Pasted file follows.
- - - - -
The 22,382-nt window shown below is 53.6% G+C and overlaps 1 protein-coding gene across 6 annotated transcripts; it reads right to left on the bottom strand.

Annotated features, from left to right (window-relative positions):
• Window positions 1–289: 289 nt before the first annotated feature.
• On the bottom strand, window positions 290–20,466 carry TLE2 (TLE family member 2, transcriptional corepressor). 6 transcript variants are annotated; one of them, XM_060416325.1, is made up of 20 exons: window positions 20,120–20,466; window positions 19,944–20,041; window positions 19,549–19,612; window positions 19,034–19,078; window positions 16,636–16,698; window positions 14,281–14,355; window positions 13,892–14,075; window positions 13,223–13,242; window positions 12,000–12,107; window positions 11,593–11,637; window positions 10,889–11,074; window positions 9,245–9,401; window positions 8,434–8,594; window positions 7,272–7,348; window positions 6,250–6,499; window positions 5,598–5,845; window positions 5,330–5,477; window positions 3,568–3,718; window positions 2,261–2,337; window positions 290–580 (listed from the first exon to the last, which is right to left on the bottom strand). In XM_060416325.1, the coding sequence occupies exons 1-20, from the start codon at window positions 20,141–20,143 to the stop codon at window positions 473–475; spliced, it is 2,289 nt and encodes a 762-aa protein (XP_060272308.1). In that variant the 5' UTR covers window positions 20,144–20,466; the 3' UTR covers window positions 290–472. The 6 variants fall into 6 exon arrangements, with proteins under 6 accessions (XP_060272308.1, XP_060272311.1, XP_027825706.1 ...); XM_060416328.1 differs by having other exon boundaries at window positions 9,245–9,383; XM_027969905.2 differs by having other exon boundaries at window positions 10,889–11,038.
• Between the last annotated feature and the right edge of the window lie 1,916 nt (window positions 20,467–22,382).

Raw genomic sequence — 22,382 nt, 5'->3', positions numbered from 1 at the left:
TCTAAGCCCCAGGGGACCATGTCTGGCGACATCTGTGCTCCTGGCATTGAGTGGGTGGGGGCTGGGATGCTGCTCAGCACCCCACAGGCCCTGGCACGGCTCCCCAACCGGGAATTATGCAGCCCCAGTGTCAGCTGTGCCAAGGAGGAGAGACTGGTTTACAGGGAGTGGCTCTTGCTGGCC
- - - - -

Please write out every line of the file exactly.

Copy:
The 22,382-nt window shown below is 53.6% G+C and overlaps 1 protein-coding gene across 6 annotated transcripts; it reads right to left on the bottom strand.

Annotated features, from left to right (window-relative positions):
• Window positions 1–289: 289 nt before the first annotated feature.
• On the bottom strand, window positions 290–20,466 carry TLE2 (TLE family member 2, transcriptional corepressor). 6 transcript variants are annotated; one of them, XM_060416325.1, is made up of 20 exons: window positions 20,120–20,466; window positions 19,944–20,041; window positions 19,549–19,612; window positions 19,034–19,078; window positions 16,636–16,698; window positions 14,281–14,355; window positions 13,892–14,075; window positions 13,223–13,242; window positions 12,000–12,107; window positions 11,593–11,637; window positions 10,889–11,074; window positions 9,245–9,401; window positions 8,434–8,594; window positions 7,272–7,348; window positions 6,250–6,499; window positions 5,598–5,845; window positions 5,330–5,477; window positions 3,568–3,718; window positions 2,261–2,337; window positions 290–580 (listed from the first exon to the last, which is right to left on the bottom strand). In XM_060416325.1, the coding sequence occupies exons 1-20, from the start codon at window positions 20,141–20,143 to the stop codon at window positions 473–475; spliced, it is 2,289 nt and encodes a 762-aa protein (XP_060272308.1). In that variant the 5' UTR covers window positions 20,144–20,466; the 3' UTR covers window positions 290–472. The 6 variants fall into 6 exon arrangements, with proteins under 6 accessions (XP_060272308.1, XP_060272311.1, XP_027825706.1 ...); XM_060416328.1 differs by having other exon boundaries at window positions 9,245–9,383; XM_027969905.2 differs by having other exon boundaries at window positions 10,889–11,038.
• Between the last annotated feature and the right edge of the window lie 1,916 nt (window positions 20,467–22,382).

Raw genomic sequence — 22,382 nt, 5'->3', positions numbered from 1 at the left:
TCTAAGCCCCAGGGGACCATGTCTGGCGACATCTGTGCTCCTGGCATTGAGTGGGTGGGGGCTGGGATGCTGCTCAGCACCCCACAGGCCCTGGCACGGCTCCCCAACCGGGAATTATGCAGCCCCAGTGTCAGCTGTGCCAAGGAGGAGAGACTGGTTTACAGGGAGTGGCTCTTGCTGGCC